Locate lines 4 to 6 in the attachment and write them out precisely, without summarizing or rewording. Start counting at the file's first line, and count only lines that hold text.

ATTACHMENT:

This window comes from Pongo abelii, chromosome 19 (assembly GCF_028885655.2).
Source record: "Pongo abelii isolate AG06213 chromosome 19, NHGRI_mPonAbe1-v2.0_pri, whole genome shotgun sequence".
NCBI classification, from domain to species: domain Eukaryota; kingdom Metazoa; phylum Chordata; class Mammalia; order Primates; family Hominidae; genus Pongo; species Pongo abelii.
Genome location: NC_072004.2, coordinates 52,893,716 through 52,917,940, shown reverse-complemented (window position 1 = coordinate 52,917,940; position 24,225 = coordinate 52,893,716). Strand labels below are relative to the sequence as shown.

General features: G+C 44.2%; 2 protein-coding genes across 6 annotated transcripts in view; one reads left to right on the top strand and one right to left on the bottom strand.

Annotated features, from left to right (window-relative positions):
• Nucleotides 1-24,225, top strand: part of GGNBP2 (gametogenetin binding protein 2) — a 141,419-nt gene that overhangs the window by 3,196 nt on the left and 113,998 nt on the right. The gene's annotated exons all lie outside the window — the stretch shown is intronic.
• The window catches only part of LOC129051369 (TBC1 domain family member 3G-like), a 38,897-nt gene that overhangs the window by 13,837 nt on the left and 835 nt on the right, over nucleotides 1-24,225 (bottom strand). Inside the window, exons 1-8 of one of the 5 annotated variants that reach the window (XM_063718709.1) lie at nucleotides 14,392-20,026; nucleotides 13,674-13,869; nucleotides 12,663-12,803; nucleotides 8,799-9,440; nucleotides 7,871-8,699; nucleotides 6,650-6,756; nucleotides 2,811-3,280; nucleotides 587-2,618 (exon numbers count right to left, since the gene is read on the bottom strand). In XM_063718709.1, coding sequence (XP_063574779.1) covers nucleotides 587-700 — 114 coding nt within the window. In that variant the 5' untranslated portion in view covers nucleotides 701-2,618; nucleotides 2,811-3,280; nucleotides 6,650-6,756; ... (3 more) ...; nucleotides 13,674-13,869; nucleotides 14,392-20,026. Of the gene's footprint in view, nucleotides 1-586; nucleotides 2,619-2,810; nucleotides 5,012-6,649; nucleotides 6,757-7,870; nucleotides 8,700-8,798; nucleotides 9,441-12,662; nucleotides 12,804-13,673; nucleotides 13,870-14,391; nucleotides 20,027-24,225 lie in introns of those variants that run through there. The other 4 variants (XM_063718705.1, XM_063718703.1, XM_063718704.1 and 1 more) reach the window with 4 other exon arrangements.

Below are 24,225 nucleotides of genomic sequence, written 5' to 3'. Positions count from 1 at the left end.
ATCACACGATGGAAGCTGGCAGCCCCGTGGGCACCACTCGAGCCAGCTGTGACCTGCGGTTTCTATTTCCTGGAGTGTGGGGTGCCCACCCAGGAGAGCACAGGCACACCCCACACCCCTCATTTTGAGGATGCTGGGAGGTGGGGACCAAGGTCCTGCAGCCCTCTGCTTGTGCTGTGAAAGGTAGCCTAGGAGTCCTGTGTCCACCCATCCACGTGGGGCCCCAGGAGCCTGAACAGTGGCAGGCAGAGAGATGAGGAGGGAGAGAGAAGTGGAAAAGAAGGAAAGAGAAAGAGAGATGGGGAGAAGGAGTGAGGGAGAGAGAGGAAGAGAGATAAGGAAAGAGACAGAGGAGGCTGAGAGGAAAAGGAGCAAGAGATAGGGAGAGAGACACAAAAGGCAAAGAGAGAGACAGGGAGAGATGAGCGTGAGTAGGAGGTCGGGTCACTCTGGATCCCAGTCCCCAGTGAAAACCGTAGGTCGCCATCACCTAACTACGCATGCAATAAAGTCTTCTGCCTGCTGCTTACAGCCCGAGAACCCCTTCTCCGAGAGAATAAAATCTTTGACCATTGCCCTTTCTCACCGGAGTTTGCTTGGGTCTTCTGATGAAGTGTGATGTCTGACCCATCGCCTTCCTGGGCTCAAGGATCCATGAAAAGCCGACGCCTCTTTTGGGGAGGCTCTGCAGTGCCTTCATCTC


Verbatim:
Genome location: NC_072004.2, coordinates 52,893,716 through 52,917,940, shown reverse-complemented (window position 1 = coordinate 52,917,940; position 24,225 = coordinate 52,893,716). Strand labels below are relative to the sequence as shown.

General features: G+C 44.2%; 2 protein-coding genes across 6 annotated transcripts in view; one reads left to right on the top strand and one right to left on the bottom strand.

Annotated features, from left to right (window-relative positions):